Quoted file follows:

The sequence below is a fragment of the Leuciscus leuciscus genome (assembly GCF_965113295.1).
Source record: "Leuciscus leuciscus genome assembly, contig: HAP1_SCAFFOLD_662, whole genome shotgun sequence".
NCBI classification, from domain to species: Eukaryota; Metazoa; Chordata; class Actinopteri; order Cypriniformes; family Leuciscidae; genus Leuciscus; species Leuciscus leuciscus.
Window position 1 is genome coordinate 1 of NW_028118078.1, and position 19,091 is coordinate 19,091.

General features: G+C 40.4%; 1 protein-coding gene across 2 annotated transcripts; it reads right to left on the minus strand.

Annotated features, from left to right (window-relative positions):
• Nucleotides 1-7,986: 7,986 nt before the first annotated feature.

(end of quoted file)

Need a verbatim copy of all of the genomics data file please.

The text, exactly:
The sequence below is a fragment of the Leuciscus leuciscus genome (assembly GCF_965113295.1).
Source record: "Leuciscus leuciscus genome assembly, contig: HAP1_SCAFFOLD_662, whole genome shotgun sequence".
NCBI classification, from domain to species: Eukaryota; Metazoa; Chordata; class Actinopteri; order Cypriniformes; family Leuciscidae; genus Leuciscus; species Leuciscus leuciscus.
Window position 1 is genome coordinate 1 of NW_028118078.1, and position 19,091 is coordinate 19,091.

General features: G+C 40.4%; 1 protein-coding gene across 2 annotated transcripts; it reads right to left on the minus strand.

Annotated features, from left to right (window-relative positions):
• Nucleotides 1-7,986: 7,986 nt before the first annotated feature.